The connective tissue of the Dark Souls games
Where before the Souls games were only cryptically connected with each other, leaving the community to thread the lore together, Dark Souls 3 not only threads the narratives together but then wraps them up with a bow and some confetti. Familiar faces return, old locations are revisited and items you pick up tighten those threads.
When I was playing through Dark Souls 2, I could never really find a thread that connected the first and second games. I’m sure it’s there if I were willing to dig deep enough but I would have appreciated a little more connectivity between the two titles. This is likely a reason why I wasn’t nearly as fond of the second game as I was the first. Alternatively, Dark Souls 3 reintroduces characters, places, and so much more from mostly the original game bit also a little bit of the second game as well in a very smart, elegant way that doesn’t come anywhere close to feeling lazy or repetitive.
Dark Souls 3 is a veritable mishmash of Souls tropes. Each area has the satisfyingly interwoven design of the original game (while the overarching structure is more like one long, epic path). The stunning views and wide-open spaces of the sequel are inspired by Dark Souls 2, while the more pacey combat borrows from Bloodborne. It’s the perfect amalgamation of all that’s come before, and yet it doesn’t feel greater than the sum of all those parts. Instead, it feels precisely like the sum of those parts, content to look back and say ‘Hasn’t it been a blast?’ in a way that suggests it’s aware of its own finality.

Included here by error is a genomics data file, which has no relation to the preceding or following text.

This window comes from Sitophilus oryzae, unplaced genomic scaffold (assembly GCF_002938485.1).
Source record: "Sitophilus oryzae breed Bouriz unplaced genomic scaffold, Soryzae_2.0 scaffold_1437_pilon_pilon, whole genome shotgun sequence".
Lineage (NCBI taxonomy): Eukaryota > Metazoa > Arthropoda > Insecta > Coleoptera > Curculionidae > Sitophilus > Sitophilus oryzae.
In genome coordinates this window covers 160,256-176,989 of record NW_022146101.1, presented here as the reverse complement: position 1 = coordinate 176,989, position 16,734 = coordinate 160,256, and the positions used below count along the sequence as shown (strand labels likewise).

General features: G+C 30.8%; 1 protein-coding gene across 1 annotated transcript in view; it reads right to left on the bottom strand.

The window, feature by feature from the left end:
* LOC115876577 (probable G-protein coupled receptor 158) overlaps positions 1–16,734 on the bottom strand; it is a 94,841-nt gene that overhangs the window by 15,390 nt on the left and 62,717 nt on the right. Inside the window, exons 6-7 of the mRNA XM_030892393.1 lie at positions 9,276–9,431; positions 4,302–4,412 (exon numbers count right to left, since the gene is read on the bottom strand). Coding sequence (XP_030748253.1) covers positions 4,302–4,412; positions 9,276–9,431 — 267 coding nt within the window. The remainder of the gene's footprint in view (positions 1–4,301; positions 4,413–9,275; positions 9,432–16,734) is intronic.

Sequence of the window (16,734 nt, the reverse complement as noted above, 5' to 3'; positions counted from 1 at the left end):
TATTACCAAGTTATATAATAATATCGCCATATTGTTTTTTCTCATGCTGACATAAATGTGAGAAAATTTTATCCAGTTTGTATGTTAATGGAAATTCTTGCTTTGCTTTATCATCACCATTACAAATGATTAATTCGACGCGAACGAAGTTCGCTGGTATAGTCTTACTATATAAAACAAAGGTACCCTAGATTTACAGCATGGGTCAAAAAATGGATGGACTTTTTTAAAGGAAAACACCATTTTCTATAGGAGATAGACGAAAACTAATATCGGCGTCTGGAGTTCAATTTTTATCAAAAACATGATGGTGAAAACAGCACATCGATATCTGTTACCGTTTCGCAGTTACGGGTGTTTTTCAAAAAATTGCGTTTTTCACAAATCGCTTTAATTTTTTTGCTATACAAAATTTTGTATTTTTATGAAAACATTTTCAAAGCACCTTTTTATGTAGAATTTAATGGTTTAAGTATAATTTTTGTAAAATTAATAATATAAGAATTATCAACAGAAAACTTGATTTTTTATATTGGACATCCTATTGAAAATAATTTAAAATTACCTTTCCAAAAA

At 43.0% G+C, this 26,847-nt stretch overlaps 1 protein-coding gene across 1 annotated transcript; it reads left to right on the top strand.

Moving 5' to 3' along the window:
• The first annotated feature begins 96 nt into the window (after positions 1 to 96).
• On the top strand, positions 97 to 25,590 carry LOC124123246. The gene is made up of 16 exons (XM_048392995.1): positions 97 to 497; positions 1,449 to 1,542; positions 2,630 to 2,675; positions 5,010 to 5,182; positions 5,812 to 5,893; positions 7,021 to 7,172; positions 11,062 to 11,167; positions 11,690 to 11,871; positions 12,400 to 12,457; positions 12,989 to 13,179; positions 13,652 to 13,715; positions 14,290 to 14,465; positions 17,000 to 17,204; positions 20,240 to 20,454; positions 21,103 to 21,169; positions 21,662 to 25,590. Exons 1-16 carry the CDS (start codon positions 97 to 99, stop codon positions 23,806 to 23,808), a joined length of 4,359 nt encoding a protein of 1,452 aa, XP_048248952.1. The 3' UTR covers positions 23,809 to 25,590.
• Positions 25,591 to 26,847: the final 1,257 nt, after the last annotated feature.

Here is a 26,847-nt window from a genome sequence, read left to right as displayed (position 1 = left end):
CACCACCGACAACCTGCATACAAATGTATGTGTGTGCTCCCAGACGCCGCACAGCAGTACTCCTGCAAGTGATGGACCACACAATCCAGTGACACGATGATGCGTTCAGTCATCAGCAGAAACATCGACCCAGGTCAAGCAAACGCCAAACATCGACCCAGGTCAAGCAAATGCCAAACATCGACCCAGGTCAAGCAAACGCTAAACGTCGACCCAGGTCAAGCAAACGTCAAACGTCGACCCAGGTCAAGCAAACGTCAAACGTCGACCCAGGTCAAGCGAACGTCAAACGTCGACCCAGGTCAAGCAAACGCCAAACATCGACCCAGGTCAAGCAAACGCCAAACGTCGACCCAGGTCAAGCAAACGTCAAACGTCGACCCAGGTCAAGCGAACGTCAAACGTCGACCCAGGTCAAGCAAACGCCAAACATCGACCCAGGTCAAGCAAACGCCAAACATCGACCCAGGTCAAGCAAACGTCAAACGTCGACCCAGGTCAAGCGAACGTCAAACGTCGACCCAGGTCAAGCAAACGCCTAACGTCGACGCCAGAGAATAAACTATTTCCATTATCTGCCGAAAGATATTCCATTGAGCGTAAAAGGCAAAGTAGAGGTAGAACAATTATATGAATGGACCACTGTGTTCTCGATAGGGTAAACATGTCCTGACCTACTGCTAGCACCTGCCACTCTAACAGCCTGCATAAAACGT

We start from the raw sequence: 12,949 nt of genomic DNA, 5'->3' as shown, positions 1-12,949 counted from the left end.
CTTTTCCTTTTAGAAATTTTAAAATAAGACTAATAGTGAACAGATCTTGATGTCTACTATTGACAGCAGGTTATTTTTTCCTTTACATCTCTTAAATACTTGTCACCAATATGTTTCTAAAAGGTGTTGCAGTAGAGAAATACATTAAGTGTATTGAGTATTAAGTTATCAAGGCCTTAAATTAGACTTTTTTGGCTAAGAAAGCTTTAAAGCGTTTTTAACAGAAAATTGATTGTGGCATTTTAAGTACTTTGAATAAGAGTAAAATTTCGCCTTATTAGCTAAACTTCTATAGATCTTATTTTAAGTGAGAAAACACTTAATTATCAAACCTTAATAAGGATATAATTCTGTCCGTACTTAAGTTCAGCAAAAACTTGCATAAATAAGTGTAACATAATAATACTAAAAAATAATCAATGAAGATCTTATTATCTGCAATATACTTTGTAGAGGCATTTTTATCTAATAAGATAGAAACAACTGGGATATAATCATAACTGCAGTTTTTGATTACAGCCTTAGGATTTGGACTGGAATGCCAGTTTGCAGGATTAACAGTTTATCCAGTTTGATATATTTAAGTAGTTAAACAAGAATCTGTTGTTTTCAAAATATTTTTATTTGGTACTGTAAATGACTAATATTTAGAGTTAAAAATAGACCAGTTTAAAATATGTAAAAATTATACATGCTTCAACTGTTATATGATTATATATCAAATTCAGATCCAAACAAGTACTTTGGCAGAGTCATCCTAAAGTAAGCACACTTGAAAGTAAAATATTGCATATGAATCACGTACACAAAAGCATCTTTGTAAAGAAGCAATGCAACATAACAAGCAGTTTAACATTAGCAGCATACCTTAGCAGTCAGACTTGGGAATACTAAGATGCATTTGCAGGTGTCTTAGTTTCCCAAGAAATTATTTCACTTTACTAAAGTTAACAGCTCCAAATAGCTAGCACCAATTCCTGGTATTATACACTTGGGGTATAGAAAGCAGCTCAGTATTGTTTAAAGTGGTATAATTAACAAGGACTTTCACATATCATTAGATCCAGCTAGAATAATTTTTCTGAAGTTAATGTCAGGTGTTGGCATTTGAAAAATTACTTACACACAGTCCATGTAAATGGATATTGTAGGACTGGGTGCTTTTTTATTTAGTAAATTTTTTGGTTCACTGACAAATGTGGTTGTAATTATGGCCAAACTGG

Remember that Citadel DLC for Mass Effect 3, which gave closure to fans who felt betrayed by the main game’s conclusion? Dark Souls 3 is the equivalent, minus the orgiastic atmosphere, but with a similarly self-aware sense of humour. So many little details and lore tidbits from previous games are brought together in Dark Souls 3 that it takes on an almost reflective tone, looking back on the series’ ‘Best Bits’ and presenting them to us in a satisfying closing chapter.
The subtle continuity of the Souls series is something I’ve really appreciated in my time with the games. Much like the story and lore, it’s quite deep if you dig hard enough and pay close attention to the world and characters around you but it hardly hampers the experience you’ll have.
Dark Souls as a series is likely one of the most infuriating, rewarding, gems I’ll ever play and while I don’t know if Dark Souls 3 is the best of the series, it’s certainly one of the best games of this generation. It should be an example for games to follow and learn from. It never once made a strange change or weird choice because the fans demanded it. People never had to “demand” for anything and FromSoftware likely wouldn’t have done it anyway. The truth is, it was already a near-perfect game from the beginning and never relented, not even in the final hours.
If you’ve never played a Souls game, I’d encourage you to give it a shot. It’s not for everyone but the people who do like it, love it.